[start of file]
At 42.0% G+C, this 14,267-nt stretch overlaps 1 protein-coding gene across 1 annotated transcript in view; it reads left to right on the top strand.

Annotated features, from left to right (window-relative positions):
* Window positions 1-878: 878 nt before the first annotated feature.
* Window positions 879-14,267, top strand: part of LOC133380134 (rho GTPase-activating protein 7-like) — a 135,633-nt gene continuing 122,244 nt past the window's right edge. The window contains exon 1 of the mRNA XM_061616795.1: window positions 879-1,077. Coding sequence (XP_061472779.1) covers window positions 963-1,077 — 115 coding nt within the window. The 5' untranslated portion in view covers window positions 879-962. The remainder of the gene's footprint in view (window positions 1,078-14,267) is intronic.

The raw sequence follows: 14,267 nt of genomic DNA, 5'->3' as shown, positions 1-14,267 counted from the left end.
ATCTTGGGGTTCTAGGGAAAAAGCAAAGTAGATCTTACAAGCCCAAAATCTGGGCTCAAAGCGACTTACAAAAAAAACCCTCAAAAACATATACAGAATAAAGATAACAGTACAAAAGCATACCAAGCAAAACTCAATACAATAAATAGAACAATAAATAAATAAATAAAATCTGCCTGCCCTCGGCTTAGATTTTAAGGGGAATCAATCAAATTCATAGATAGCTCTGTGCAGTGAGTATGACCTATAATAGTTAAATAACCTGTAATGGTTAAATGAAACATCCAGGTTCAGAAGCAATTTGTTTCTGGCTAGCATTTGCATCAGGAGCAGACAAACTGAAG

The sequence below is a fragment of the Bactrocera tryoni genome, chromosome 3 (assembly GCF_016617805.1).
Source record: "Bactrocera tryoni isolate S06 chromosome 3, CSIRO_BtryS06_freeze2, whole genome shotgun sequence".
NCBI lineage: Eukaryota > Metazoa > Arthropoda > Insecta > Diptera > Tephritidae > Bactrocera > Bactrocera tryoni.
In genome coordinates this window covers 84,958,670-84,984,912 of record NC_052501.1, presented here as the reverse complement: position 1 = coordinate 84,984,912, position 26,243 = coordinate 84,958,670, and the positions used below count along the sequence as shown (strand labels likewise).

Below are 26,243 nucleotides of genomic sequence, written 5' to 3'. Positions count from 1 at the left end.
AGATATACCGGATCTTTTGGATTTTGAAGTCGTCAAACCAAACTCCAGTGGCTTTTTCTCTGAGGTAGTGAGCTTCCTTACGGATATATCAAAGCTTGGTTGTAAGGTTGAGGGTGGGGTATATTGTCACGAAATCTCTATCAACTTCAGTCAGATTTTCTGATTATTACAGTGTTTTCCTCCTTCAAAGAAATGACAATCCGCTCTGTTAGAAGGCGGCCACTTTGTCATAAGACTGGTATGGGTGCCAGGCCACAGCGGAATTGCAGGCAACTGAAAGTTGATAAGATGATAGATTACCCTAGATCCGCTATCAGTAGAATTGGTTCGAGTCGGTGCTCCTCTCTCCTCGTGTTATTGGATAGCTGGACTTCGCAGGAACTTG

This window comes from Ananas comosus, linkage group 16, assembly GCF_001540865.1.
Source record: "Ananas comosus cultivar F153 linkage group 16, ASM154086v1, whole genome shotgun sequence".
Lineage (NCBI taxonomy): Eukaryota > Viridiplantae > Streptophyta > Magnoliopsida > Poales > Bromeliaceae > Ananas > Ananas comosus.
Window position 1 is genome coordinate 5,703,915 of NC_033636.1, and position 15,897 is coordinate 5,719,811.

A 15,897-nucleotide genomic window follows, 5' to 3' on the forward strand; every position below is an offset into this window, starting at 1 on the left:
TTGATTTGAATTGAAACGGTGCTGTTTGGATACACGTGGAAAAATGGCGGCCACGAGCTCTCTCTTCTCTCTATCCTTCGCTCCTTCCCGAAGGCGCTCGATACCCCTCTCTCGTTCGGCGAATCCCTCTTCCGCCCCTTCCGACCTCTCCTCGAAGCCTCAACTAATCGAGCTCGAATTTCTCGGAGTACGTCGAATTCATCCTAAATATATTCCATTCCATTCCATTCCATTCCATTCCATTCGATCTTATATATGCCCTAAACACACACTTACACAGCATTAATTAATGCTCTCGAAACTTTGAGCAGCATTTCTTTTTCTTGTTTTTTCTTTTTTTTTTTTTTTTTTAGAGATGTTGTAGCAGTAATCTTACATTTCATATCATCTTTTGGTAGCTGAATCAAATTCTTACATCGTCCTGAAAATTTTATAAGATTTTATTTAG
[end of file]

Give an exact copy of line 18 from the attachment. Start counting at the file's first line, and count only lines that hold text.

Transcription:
TTGATTTGAATTGAAACGGTGCTGTTTGGATACACGTGGAAAAATGGCGGCCACGAGCTCTCTCTTCTCTCTATCCTTCGCTCCTTCCCGAAGGCGCTCGATACCCCTCTCTCGTTCGGCGAATCCCTCTTCCGCCCCTTCCGACCTCTCCTCGAAGCCTCAACTAATCGAGCTCGAATTTCTCGGAGTACGTCGAATTCATCCTAAATATATTCCATTCCATTCCATTCCATTCCATTCCATTCGATCTTATATATGCCCTAAACACACACTTACACAGCATTAATTAATGCTCTCGAAACTTTGAGCAGCATTTCTTTTTCTTGTTTTTTCTTTTTTTTTTTTTTTTTTAGAGATGTTGTAGCAGTAATCTTACATTTCATATCATCTTTTGGTAGCTGAATCAAATTCTTACATCGTCCTGAAAATTTTATAAGATTTTATTTAG